Our house and its Tabebuia tree are flanked by houses that wear threads of a different kind. In the 13 years that we’ve lived here, our neighbours have only remained neighbours, never becoming anything more, anything less. During the lockdown, I often see Appa standing by the window, watching the neighbours every time they gather near the katte in the morning to read newspapers, laugh, and talk. I wonder if he ever desired that kind of companionship but then I see him with his pigeons and his hawks and his crows and I have an answer.

“Our house and its Tabebuia tree are flanked by houses that wear threads of a different kind.”

I think back to the time when our neighbour stopped stealing our milk packet after she discovered its Dalitness, and how since then, Appa stands defiantly by the door, publicly eavesdropping on every loud, private quarrel between her and her son. I think of the privacy he gives birds when they eat. How he stands behind the door discreetly, and watches them, smiling like a man who has just learnt how to fly. I am glad that the trees and birds here are more ours than Basavanagudi and its people. Give a Dalit man a pair of scissors, and he’ll show you what freedom is like no one else can, regardless of what colour the thread is or how long.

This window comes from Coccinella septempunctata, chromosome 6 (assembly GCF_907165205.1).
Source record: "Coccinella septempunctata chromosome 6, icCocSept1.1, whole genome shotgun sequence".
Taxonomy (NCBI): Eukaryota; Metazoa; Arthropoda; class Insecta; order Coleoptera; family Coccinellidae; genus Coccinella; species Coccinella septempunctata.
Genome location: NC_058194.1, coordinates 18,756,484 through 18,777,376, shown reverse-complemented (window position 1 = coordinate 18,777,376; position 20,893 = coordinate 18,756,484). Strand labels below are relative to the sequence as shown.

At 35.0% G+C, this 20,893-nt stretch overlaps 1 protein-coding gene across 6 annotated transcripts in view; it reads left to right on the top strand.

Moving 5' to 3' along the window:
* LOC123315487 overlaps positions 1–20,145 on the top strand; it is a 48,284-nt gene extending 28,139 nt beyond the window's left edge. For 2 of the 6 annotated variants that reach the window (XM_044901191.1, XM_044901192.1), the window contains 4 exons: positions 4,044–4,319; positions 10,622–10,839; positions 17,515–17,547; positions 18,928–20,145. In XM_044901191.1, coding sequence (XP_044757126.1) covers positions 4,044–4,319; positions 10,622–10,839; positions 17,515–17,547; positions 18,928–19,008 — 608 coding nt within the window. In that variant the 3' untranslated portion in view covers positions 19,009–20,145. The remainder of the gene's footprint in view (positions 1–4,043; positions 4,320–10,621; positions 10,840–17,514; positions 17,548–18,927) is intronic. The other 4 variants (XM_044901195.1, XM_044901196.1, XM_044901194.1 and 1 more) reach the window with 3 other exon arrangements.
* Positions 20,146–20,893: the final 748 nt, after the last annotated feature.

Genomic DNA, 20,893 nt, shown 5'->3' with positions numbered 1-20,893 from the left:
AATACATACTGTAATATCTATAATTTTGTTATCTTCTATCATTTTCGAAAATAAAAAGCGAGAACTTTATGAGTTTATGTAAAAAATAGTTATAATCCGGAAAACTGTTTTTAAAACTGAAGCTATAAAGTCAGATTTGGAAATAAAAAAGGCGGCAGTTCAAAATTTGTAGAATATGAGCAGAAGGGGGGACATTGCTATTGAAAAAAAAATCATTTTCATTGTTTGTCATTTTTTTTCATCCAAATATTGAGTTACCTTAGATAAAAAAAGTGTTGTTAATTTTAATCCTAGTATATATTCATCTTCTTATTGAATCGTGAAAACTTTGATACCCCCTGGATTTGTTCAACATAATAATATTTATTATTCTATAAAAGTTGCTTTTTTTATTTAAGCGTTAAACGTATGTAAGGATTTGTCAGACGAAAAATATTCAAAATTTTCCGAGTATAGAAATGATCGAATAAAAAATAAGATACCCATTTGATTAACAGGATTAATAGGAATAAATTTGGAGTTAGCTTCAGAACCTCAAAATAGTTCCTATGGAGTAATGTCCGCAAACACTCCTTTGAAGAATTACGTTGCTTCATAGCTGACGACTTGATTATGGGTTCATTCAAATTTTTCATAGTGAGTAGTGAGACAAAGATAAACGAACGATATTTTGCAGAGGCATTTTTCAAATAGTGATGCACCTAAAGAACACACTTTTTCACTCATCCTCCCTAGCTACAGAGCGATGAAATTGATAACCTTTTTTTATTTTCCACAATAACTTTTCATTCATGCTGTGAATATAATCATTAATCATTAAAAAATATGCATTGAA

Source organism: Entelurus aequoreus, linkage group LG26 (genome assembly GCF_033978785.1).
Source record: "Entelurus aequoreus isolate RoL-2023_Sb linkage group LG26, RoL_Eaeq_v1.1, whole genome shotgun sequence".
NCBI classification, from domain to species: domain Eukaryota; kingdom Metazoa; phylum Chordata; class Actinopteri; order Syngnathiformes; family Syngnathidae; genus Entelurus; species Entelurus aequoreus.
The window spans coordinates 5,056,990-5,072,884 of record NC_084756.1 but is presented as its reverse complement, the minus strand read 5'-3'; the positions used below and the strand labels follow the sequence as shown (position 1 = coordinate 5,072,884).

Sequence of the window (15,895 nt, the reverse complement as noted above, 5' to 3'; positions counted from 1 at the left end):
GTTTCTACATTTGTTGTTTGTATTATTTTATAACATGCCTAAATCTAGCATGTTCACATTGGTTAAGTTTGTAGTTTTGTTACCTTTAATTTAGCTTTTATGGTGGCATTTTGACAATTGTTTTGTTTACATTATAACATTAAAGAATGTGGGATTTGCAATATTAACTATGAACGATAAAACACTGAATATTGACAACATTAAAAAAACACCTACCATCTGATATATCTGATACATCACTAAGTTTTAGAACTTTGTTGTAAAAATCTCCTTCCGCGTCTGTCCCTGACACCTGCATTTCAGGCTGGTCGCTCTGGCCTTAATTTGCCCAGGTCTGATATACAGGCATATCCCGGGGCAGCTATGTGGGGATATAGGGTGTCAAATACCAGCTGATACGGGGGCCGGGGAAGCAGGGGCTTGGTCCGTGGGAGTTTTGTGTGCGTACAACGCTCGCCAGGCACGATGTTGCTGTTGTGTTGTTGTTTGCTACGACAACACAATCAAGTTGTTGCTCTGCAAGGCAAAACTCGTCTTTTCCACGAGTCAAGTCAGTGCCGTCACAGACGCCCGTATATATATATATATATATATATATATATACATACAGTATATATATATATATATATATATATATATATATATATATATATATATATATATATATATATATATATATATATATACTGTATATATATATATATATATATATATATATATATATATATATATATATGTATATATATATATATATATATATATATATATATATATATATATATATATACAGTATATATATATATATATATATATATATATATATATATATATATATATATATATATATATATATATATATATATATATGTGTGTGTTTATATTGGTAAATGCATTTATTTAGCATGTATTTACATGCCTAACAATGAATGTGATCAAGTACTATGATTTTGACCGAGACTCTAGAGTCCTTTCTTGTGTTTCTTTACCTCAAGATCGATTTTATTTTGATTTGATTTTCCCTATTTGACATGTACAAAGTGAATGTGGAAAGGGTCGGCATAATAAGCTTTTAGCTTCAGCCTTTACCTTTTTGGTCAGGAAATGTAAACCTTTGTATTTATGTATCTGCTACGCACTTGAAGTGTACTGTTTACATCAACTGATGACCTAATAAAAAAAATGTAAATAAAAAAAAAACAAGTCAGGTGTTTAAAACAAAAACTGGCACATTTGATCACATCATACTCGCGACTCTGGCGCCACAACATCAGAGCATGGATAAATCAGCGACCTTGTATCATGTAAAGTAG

courtesy Huffpost